MOSCOW (AFP) – Russia’s State Duma yesterday was set to discuss the constitutional amendment bill submitted by Russian President Vladimir Putin, a reform plan unlikely to meet any serious criticism in Parliament.
The bill is on the agenda to be debated in the first of three readings just a week after Putin’s call for reforms – followed in quick succession by the resignation of the government and the appointment of a new premier and cabinet.
The breakneck speed of the changes have fuelled speculation about Putin’s plans, but the overwhelmingly Kremlin-loyal Parliament is likely to fully back Putin on the proposed constitutional amendments before some form of a public vote on the issue.
The bill outlining constitutional changes was submitted to Parliament on Monday, just five days after Putin formed a “working group” of 75 people, including athletes and celebrities, to work on the amendments.
The group only met twice, however, and one of its members said it was clear that the bill had been written far in advance, without the hastily formed group’s input.
“I didn’t work (on the amendments),” Yelena Alshanskaya, who heads a major orphan charity, wrote on Facebook on Tuesday. “Clearly our role is merely representative.”
The State Duma has to vote for the bill in three readings, possibly introducing its own changes, before the bill is approved in the upper house Federation Council and given a final green light by the Kremlin.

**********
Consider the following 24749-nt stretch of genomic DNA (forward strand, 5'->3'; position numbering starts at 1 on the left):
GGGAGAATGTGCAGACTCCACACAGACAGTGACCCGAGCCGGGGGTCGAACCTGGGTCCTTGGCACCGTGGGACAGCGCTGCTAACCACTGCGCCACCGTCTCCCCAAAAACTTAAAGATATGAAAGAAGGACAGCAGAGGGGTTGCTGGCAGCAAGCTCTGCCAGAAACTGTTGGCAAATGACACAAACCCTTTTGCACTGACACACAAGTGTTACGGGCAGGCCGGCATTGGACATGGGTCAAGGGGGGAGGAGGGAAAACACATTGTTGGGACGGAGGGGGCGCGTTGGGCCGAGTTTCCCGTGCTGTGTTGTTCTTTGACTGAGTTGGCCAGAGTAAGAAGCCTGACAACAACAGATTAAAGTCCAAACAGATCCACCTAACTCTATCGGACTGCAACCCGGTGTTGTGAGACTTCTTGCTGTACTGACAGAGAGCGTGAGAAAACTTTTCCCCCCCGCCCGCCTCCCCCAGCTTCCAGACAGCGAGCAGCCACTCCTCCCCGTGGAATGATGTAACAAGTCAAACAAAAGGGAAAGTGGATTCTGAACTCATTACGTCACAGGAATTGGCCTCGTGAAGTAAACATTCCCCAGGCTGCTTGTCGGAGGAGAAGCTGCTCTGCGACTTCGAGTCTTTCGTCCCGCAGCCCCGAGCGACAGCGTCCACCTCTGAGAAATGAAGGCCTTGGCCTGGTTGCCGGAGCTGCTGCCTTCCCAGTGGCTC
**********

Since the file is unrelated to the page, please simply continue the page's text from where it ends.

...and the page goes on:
In his state of the nation speech last week, Putin suggested tweaking the constitution because “things have changed dramatically” since it was adopted in 1993. Reforms could be “important for Russia’s continued development”, he added.
He outlined some proposals, including boosting the role of the State Council, currently an advisory body, giving more responsibilities to parliament, and introducing more stringent requirements for public officials.
The text of the bill on the parliament’s website includes some of these changes: instead of the president, Parliament confirms the prime minister, though the president can still sack any candidate.
Public posts at the federal level would be closed to Russians under 30 or who hold citizenship or permanent residency in any other countries.